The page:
An online ad or article says that ABC News Chief Health and Medical Correspondent Dr. Jennifer Ashton endorsed keto or CBD gummies for weight loss.
In the summer of 2023, scammers created videos and websites in an effort to fool consumers into believing that ABC News' Chief Health and Medical Correspondent Dr. Jennifer Ashton had appeared on "Good Morning America" ("GMA") to endorse keto or CBD gummies for weight loss.
However, Ashton has nothing to do with these products, as she previously posted on her own Instagram account. Her image and likeness were being both used and manipulated without her authorization.
By email, Ashton shared the following statement with us:
I have nothing to do with keto gummies or CBD gummies to treat or prevent weight loss, kidney disease, liver disease or diabetes. These products are a scam and the companies that promote them are fraudulent. They have used my name, face, voice, and likeness in conjunction with AI to sell and promote these products without my approval, and I am pursuing aggressive legal action against any/all such companies. This behavior is not only medically dangerous, it is unethical. If something is not featured on my verified instagram outlet or my website, I do not stand behind it. Period.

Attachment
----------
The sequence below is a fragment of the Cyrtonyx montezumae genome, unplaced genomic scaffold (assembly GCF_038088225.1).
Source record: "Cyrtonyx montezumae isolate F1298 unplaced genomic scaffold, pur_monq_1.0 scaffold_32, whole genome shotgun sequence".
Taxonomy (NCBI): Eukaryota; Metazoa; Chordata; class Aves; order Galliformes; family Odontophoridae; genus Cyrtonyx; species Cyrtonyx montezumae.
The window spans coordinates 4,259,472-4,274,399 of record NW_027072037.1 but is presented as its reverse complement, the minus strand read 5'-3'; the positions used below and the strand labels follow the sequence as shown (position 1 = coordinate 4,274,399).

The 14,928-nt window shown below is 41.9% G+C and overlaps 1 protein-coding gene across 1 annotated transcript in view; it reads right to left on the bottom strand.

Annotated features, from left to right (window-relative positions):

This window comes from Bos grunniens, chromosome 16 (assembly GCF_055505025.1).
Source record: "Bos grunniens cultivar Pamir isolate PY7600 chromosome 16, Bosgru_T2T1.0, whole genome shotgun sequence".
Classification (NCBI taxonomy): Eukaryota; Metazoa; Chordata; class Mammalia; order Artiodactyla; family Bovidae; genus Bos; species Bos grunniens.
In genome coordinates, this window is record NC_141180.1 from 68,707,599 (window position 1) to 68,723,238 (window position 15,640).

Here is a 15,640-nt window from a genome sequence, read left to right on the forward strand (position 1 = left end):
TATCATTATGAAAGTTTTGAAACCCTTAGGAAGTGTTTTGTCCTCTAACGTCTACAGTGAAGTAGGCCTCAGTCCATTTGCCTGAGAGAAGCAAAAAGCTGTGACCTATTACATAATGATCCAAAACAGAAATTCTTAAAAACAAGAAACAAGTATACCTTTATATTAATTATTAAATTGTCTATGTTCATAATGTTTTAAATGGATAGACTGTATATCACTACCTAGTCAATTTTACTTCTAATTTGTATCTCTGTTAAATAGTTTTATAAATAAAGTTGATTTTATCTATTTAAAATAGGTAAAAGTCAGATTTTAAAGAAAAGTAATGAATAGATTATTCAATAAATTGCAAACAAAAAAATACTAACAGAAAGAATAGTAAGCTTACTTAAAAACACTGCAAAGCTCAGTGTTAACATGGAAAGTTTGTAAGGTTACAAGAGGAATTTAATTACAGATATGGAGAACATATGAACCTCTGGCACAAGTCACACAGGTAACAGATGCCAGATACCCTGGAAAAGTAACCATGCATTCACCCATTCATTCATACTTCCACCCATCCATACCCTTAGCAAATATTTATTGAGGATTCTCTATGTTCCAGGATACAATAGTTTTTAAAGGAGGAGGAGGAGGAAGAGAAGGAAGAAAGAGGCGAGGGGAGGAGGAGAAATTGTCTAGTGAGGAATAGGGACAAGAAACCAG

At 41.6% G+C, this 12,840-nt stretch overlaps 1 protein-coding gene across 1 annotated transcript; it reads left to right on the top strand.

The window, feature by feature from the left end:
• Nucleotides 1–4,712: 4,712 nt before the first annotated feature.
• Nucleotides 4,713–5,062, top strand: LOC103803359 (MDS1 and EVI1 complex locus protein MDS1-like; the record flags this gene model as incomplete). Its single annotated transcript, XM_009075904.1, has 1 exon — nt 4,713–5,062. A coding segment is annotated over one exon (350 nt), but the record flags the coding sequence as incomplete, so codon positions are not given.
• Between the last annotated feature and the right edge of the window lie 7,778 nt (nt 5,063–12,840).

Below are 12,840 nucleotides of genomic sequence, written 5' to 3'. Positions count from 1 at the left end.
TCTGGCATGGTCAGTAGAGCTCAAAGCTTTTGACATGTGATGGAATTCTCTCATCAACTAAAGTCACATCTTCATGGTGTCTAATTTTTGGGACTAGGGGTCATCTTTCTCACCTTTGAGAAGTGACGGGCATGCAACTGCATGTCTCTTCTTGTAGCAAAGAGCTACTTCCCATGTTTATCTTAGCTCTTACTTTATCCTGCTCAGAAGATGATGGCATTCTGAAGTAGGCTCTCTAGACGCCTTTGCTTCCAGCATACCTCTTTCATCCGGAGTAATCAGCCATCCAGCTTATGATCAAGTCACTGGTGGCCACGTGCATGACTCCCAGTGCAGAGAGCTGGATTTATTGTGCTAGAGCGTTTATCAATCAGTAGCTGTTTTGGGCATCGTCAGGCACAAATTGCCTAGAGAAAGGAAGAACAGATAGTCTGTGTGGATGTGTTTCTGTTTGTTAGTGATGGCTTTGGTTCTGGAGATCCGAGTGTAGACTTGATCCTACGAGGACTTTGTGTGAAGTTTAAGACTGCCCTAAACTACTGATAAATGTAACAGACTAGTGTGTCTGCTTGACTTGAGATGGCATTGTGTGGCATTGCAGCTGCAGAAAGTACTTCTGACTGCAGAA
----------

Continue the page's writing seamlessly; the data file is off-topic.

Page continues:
Here's an example of how the scam was spreading: On Sept. 15, scammers were apparently paying Meta, Facebook's parent company, either with their own funds or improperly accessed funds, to display video ads that featured visuals of Ashton from "GMA" mixed with both real and AI-generated audio of her speaking.
In the video ad (archived), the AI-generated audio misleadingly made it sound like Ashton had once said, "Keto BHB gummies were extremely effective for weight loss." Again, Ashton never endorsed any such products.
This video ad was being displayed under the name of the verified Facebook page for the old-school R&B group The O'Jays. The page had more than 1 million followers, as of this writing. It was improperly accessed by the scammers.
According to the Facebook page's information on its "page transparency" tab, the scammers who improperly accessed the page for The O'Jays resided in Indonesia, Bangladesh, Vietnam, and other countries.
To be clear, no celebrities or famous people have ever endorsed keto or CBD gummies for weight loss. Past scams prominently and misleadingly featured the cast of "Shark Tank," entertainment icon Oprah Winfrey, Grammy-winning recording artist and talk show host Kelly Clarkson and so many others, none of whom placed their stamp of approval on these products.
Liles, Jordan. "Is Ree Drummond Leaving Food Network to Sell Keto Gummies?" Snopes, 15 May 2023, https://www.snopes.com/fact-check/ree-drummond-leave-food-network-keto-gummies/.
---. "Oprah Winfrey Weight Loss Gummies Facebook Ads Are a Scam." Snopes, 13 Jan. 2023, https://www.snopes.com/news/2023/01/13/oprah-winfrey-allegations-weight-loss-gummies/.
---. "Was Kelly Clarkson 'Forced' by 'The Voice' to Lose Weight?" Snopes, 26 May 2023, https://www.snopes.com/fact-check/kelly-clarkson-forced-nbc-the-voice-lose-weight/.
Sept. 15, 2023: This report was updated with a link to a previous statement from Dr. Jennifer Ashton that addressed the scams.
Sept. 18, 2023: This report was updated with an emailed statement from Dr. Jennifer Ashton.